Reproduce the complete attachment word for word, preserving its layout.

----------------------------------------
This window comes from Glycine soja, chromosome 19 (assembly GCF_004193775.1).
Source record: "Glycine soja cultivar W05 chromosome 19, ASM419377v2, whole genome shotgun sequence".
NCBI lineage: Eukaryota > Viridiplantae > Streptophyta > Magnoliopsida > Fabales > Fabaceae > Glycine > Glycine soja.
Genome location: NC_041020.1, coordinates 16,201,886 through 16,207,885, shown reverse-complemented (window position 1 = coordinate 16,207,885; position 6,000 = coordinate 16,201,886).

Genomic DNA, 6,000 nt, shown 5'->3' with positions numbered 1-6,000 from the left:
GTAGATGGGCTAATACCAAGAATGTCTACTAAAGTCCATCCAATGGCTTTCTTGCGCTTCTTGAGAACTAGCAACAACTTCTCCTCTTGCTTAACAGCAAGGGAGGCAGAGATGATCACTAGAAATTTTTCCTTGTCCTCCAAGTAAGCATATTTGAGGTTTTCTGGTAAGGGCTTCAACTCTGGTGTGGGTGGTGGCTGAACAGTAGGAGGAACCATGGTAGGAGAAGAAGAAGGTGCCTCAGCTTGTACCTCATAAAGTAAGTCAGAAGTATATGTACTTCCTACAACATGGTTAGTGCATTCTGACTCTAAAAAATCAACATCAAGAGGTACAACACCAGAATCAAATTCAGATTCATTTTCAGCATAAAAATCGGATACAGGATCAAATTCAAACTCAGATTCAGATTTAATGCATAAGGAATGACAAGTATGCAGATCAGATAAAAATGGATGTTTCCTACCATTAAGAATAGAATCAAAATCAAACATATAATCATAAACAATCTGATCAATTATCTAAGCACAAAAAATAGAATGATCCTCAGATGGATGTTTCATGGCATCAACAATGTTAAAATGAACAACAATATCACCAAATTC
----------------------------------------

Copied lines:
This window comes from Glycine soja, chromosome 19 (assembly GCF_004193775.1).
Source record: "Glycine soja cultivar W05 chromosome 19, ASM419377v2, whole genome shotgun sequence".
NCBI lineage: Eukaryota > Viridiplantae > Streptophyta > Magnoliopsida > Fabales > Fabaceae > Glycine > Glycine soja.
Genome location: NC_041020.1, coordinates 16,201,886 through 16,207,885, shown reverse-complemented (window position 1 = coordinate 16,207,885; position 6,000 = coordinate 16,201,886).

Genomic DNA, 6,000 nt, shown 5'->3' with positions numbered 1-6,000 from the left:
GTAGATGGGCTAATACCAAGAATGTCTACTAAAGTCCATCCAATGGCTTTCTTGCGCTTCTTGAGAACTAGCAACAACTTCTCCTCTTGCTTAACAGCAAGGGAGGCAGAGATGATCACTAGAAATTTTTCCTTGTCCTCCAAGTAAGCATATTTGAGGTTTTCTGGTAAGGGCTTCAACTCTGGTGTGGGTGGTGGCTGAACAGTAGGAGGAACCATGGTAGGAGAAGAAGAAGGTGCCTCAGCTTGTACCTCATAAAGTAAGTCAGAAGTATATGTACTTCCTACAACATGGTTAGTGCATTCTGACTCTAAAAAATCAACATCAAGAGGTACAACACCAGAATCAAATTCAGATTCATTTTCAGCATAAAAATCGGATACAGGATCAAATTCAAACTCAGATTCAGATTTAATGCATAAGGAATGACAAGTATGCAGATCAGATAAAAATGGATGTTTCCTACCATTAAGAATAGAATCAAAATCAAACATATAATCATAAACAATCTGATCAATTATCTAAGCACAAAAAATAGAATGATCCTCAGATGGATGTTTCATGGCATCAACAATGTTAAAATGAACAACAATATCACCAAATTC